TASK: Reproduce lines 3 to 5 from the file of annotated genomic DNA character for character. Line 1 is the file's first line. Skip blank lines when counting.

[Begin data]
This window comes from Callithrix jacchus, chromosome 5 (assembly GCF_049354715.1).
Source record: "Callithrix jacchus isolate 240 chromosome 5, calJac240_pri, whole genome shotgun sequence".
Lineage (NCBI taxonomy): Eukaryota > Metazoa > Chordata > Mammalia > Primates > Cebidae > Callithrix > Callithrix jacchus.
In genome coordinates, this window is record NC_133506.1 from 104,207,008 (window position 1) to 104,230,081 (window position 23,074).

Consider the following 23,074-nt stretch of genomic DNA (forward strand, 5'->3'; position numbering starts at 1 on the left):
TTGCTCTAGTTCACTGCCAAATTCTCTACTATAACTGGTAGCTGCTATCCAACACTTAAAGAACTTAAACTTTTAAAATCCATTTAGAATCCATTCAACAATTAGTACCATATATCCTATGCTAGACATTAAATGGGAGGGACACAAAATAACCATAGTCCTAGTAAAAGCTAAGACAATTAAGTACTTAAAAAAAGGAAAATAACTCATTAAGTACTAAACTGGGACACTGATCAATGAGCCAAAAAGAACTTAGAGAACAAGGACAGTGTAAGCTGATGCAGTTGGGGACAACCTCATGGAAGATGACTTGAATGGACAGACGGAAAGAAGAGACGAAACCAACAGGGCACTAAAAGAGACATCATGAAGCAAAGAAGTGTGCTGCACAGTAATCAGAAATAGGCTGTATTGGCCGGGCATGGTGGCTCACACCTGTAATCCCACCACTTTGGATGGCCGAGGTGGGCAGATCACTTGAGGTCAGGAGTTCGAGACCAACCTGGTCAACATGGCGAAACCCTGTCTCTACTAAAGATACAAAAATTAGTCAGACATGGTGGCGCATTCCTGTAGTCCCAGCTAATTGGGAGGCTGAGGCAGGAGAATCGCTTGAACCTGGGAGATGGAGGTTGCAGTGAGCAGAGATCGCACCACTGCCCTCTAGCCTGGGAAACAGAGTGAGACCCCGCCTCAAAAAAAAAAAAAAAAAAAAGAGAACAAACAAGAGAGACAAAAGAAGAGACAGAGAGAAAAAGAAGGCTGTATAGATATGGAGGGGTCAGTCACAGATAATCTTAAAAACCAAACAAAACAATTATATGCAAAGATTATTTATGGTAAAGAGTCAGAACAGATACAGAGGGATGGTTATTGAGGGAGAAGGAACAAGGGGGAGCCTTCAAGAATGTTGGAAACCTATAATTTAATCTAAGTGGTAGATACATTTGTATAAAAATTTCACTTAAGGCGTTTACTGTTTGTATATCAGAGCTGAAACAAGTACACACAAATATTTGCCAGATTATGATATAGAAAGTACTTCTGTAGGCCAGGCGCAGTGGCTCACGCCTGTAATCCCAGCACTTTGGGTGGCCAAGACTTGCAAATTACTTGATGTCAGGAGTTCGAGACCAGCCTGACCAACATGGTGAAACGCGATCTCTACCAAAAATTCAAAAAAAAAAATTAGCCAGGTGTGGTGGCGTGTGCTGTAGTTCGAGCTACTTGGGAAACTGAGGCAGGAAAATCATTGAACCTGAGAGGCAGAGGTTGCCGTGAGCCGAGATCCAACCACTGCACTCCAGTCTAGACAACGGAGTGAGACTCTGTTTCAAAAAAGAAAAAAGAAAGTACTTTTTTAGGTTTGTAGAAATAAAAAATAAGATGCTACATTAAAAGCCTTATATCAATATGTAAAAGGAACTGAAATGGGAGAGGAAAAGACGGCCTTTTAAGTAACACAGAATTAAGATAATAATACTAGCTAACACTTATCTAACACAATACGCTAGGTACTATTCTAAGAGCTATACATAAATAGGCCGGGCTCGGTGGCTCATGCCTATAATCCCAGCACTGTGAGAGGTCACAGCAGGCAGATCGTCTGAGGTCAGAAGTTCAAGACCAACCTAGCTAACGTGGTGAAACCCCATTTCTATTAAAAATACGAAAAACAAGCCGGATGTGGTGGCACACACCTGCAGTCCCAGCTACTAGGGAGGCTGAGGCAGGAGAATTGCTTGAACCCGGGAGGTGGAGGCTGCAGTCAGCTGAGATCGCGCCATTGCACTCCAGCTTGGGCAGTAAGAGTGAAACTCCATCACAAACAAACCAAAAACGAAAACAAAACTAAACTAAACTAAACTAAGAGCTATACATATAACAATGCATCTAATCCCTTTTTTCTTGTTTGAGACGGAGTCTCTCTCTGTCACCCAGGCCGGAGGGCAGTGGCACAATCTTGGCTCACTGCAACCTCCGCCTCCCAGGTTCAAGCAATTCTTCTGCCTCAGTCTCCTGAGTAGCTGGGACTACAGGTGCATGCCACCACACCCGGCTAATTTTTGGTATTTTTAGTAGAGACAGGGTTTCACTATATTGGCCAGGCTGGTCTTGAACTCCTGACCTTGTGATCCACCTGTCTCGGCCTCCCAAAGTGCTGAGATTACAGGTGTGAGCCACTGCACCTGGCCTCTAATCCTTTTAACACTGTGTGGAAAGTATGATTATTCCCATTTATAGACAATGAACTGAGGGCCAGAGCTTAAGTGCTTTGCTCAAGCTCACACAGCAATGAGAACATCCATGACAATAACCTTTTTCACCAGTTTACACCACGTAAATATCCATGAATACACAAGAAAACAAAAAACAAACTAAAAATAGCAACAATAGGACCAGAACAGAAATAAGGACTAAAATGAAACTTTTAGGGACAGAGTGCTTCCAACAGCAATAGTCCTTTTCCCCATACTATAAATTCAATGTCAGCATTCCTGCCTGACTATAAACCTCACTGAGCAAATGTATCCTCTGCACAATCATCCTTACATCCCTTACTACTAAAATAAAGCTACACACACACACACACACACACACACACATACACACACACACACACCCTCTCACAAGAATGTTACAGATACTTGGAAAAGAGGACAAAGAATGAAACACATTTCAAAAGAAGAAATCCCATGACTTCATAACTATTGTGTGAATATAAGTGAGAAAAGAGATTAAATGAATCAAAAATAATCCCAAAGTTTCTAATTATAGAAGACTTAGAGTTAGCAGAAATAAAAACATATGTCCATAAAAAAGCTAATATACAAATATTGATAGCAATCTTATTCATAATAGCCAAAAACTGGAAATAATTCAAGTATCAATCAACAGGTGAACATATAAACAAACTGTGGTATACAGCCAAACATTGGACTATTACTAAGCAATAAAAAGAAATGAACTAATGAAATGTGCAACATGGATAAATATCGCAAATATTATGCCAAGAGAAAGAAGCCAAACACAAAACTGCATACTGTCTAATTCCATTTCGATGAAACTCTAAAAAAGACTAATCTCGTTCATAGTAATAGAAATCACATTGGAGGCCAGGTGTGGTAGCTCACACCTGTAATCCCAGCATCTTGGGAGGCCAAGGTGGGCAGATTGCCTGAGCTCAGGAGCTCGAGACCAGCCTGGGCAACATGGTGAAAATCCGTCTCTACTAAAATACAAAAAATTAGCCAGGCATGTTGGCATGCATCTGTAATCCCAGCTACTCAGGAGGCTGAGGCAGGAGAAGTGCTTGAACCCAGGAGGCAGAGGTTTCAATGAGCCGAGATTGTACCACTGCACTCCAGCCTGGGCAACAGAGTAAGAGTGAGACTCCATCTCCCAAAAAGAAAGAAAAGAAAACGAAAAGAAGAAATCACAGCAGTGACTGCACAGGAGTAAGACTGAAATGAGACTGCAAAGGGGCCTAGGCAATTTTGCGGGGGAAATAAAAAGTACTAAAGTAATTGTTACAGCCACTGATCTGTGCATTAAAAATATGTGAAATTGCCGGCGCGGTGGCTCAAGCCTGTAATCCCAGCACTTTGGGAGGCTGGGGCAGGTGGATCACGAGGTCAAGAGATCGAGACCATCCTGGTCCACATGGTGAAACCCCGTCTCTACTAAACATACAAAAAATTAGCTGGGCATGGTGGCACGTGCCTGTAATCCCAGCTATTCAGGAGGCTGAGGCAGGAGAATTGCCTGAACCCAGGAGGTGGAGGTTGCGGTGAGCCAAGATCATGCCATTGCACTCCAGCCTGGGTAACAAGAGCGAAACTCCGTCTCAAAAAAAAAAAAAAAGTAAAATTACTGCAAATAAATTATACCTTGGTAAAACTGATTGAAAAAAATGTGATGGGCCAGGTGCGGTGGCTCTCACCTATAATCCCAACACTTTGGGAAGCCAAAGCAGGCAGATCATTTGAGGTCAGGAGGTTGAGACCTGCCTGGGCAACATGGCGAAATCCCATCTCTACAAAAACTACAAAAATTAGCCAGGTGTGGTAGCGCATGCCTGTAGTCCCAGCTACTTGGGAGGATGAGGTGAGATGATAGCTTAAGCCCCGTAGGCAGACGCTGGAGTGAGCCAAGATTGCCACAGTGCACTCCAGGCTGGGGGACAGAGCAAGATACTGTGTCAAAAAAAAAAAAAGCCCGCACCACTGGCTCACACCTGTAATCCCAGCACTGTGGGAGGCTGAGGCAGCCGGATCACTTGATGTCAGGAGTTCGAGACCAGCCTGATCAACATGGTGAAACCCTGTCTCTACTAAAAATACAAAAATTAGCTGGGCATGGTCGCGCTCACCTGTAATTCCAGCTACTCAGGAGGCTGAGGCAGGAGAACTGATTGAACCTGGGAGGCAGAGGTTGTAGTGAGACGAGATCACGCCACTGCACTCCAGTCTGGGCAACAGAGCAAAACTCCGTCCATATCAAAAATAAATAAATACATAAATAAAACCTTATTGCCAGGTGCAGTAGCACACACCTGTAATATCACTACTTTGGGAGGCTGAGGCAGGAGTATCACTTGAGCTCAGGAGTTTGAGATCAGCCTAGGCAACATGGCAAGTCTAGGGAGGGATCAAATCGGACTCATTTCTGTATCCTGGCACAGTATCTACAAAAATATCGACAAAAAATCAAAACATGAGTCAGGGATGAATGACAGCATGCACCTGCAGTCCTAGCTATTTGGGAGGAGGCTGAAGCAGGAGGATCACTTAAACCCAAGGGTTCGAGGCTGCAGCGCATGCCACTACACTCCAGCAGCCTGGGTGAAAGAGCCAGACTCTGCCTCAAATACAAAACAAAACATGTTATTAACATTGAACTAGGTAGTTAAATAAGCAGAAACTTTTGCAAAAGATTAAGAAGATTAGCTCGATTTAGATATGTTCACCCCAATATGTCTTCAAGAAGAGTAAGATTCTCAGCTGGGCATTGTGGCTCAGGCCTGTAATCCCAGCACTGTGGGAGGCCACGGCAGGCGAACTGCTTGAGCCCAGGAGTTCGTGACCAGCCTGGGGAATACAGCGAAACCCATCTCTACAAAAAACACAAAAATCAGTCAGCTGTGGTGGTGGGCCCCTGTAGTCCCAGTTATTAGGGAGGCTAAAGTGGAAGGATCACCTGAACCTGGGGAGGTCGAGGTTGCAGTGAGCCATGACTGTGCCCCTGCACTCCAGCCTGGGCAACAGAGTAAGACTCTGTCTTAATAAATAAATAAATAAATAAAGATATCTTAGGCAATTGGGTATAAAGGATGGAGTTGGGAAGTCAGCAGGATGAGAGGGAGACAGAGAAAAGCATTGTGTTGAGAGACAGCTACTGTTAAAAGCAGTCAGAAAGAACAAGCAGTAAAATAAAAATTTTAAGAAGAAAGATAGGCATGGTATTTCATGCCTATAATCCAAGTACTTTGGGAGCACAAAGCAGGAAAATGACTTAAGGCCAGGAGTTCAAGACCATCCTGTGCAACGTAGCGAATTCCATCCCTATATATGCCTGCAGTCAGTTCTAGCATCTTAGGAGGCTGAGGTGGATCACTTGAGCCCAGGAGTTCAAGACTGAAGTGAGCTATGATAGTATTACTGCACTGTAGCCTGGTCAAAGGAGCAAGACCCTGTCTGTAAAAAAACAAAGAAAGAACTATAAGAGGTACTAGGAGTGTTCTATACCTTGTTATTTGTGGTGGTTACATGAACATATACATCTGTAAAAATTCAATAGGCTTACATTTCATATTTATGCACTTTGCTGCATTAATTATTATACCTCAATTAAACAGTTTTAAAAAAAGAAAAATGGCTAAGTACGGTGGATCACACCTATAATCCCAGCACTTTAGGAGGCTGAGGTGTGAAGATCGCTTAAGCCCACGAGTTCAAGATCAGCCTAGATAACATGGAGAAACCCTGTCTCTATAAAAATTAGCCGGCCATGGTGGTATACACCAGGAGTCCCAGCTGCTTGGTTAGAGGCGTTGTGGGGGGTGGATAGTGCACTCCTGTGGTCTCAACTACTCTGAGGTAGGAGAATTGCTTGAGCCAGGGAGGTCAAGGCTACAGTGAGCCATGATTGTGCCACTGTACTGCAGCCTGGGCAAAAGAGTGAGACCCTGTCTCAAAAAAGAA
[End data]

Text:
Lineage (NCBI taxonomy): Eukaryota > Metazoa > Chordata > Mammalia > Primates > Cebidae > Callithrix > Callithrix jacchus.
In genome coordinates, this window is record NC_133506.1 from 104,207,008 (window position 1) to 104,230,081 (window position 23,074).

Consider the following 23,074-nt stretch of genomic DNA (forward strand, 5'->3'; position numbering starts at 1 on the left):